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Post-traumatic stress: Have they got it all

wrong?

by Jane Feinmann - The Times, London, October 29, 2003

Opinions vary on post-traumatic stress

ONE OF THE less obvious consequences of the September 11 attack was the establishment of post-traumatic stress disorder (PTSD) as a suitable case for treatment. Up to 75 per cent of the population in some parts of New York were reported to be suffering long-term psychological symptoms — mostly flashbacks, nightmares and intrusive thoughts. About 9,000 counsellors were involved in a programme that was seen as essential to prevent long-term mental health problems. But did it work, or make things worse?

New evidence suggests that the science underpinning PTSD, first recognised as a psychiatric diagnosis in 1980, is shaky. Identification of the disorder followed the discovery that up to half of veterans of the Vietnam War were suffering “significant stress reaction symptoms”. Yet researchers soon found that memories of the events that had apparently triggered these symptoms were “highly inconsistent” and that treatment rarely brought improvement. Then it was found that only 15 per cent of Vietnam soldiers were in direct combat units and at potential risk of PTSD,. This figure is just one third of the veterans diagnosed with PTSD and in receipt of the $2 billion payments made annually to those with the problem.

This diagnosis is “one of the biggest blunders of 20th-century psychiatry”, says Dr Loren Pankratz, professor of psychiatry at Oregon Health Sciences University. In a new book, Malingering and Illness Deception (edited by Peter Halligan, Christopher Bass and David Oakley, OUP, £35), he says that therapies aimed at treating the problem “do not cure PTSD, they teach it”, creating victims by “reinforcing the idea that one’s behaviour is attributable to events in instances where that is not true”. The disorder, he says, affects only a tiny minority of people who are already mentally frail, suggesting that these pre-event factors contribute more to serious distress disorders than the “toxic event”.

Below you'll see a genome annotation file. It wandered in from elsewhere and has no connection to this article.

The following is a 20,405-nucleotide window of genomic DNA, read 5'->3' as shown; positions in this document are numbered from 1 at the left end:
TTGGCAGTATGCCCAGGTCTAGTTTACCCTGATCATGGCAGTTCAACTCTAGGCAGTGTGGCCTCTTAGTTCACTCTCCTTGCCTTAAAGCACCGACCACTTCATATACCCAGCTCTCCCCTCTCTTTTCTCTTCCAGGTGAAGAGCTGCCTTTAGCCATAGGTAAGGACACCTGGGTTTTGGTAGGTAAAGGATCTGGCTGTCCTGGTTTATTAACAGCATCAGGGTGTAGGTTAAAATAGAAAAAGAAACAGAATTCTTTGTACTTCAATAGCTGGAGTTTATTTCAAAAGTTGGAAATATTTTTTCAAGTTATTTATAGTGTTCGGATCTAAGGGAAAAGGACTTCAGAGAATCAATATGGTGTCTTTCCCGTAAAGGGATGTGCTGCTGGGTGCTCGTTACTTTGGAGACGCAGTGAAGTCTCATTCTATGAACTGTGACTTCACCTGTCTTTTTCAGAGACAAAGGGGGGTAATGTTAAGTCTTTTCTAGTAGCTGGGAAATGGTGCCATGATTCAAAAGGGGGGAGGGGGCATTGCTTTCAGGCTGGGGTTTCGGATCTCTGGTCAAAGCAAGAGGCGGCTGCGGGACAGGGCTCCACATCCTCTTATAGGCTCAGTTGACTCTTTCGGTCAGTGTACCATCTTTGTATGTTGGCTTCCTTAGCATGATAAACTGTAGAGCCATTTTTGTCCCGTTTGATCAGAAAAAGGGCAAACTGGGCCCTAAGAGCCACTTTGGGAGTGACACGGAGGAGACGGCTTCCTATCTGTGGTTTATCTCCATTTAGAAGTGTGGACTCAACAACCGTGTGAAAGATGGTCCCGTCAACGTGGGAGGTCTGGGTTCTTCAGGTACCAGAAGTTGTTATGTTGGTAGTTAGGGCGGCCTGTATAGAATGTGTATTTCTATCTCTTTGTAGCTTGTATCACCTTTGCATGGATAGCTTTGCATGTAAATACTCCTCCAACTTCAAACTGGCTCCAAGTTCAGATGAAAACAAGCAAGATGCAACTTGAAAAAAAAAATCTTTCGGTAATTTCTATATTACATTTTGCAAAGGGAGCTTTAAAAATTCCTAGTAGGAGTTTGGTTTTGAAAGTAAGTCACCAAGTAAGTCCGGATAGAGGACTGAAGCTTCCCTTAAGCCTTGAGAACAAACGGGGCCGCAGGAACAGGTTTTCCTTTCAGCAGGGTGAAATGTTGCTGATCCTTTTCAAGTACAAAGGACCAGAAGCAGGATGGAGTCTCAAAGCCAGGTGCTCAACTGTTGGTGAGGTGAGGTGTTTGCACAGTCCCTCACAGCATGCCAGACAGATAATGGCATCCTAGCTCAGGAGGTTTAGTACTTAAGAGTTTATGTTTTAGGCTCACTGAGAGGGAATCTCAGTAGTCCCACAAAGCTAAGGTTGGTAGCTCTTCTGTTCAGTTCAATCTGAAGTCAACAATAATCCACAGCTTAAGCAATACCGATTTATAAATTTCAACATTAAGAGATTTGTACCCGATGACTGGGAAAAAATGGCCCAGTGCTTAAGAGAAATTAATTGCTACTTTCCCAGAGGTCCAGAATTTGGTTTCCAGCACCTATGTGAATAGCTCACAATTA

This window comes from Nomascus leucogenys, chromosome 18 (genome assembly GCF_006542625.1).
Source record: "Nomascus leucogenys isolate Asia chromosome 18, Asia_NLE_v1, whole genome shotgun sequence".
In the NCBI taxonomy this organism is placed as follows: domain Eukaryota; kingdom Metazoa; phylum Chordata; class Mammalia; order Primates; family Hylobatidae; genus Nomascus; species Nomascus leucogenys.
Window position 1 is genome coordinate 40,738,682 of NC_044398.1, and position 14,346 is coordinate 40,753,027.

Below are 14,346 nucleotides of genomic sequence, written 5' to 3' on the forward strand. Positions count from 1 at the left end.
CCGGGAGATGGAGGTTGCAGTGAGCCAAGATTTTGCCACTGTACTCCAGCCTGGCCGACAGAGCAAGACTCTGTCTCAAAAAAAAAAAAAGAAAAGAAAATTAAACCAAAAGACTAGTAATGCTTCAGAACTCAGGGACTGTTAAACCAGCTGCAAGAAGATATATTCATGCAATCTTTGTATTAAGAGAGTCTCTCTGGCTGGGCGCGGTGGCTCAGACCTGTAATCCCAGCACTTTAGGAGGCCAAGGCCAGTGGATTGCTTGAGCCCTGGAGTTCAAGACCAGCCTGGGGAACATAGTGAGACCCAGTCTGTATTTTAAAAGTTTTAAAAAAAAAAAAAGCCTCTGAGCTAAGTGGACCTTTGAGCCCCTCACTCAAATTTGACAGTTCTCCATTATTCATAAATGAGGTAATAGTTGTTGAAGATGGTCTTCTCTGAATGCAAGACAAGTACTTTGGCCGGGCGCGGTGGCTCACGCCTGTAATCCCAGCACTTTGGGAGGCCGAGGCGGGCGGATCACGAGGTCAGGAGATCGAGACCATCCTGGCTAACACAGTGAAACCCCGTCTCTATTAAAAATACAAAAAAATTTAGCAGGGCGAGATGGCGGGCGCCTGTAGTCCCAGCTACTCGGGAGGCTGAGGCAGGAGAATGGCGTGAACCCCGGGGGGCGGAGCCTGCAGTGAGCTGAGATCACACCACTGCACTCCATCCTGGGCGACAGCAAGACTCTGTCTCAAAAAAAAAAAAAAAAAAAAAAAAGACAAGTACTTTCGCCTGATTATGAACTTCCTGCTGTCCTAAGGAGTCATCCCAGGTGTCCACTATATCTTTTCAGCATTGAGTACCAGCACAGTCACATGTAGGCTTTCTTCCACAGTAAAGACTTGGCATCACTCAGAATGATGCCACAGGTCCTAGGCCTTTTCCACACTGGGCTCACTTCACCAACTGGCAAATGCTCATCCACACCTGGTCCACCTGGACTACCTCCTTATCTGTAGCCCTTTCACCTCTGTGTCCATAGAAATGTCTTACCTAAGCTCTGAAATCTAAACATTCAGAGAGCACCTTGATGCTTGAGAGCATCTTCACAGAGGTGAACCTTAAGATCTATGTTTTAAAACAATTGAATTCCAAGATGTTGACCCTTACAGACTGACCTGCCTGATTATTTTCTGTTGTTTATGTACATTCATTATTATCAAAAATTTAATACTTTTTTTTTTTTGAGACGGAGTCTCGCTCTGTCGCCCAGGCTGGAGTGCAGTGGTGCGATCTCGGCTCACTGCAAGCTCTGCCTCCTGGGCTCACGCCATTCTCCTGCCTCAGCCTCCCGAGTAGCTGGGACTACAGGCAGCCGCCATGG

In Britain, attitudes to PTSD vary. On one hand there is widespread belief that even events such as car crashes and muggings can cause the disorder, and that police, firefighters and doctors are also vulnerable. Medics are more sceptical. A study of UK combat soldiers in the Gulf War by a team at King’s College Hospital has reported that 1 per cent suffered PTSD symptoms. And the Ministry of Defence’s view is that while deep distress is a normal response to war, talking to one ’s peers is more helpful than counselling — and long-term mental health problems are rare. A year ago, in line with British medical consensus, the MoD banned CISD (critical incident stress debriefing), a technique still widely seen in the US as a routine intervention for disaster victims.

“At the end of the Falklands, it was clear that troops who came back by ship and had time to relax and talk through experiences with their peers were far less likely to suffer problems than troops who flew home and went straight back to barracks,” says Surgeon Lieutenant-Commander Neil Greenberg, a psychiatrist with the MoD. “It’s a finding we’ve built.”

The new initiatives are now being tested. Greenberg is part of a research team at King’s College studying the impact of trauma on UK personnel in Iraq. However, some psychiatrists are concerned that PTSD as a diagnosis may be abandoned here. “Accepting psychic trauma requires acknowledgement of our own vulnerability to trauma and victimisation,” says Gillian Mezey, a forensic psychiatrist at St George’s Hospital Medical School, southwest London. “Dismissing PTSD as a diagnosis denies the suffering of people exposed to severe and life-threatening trauma.”


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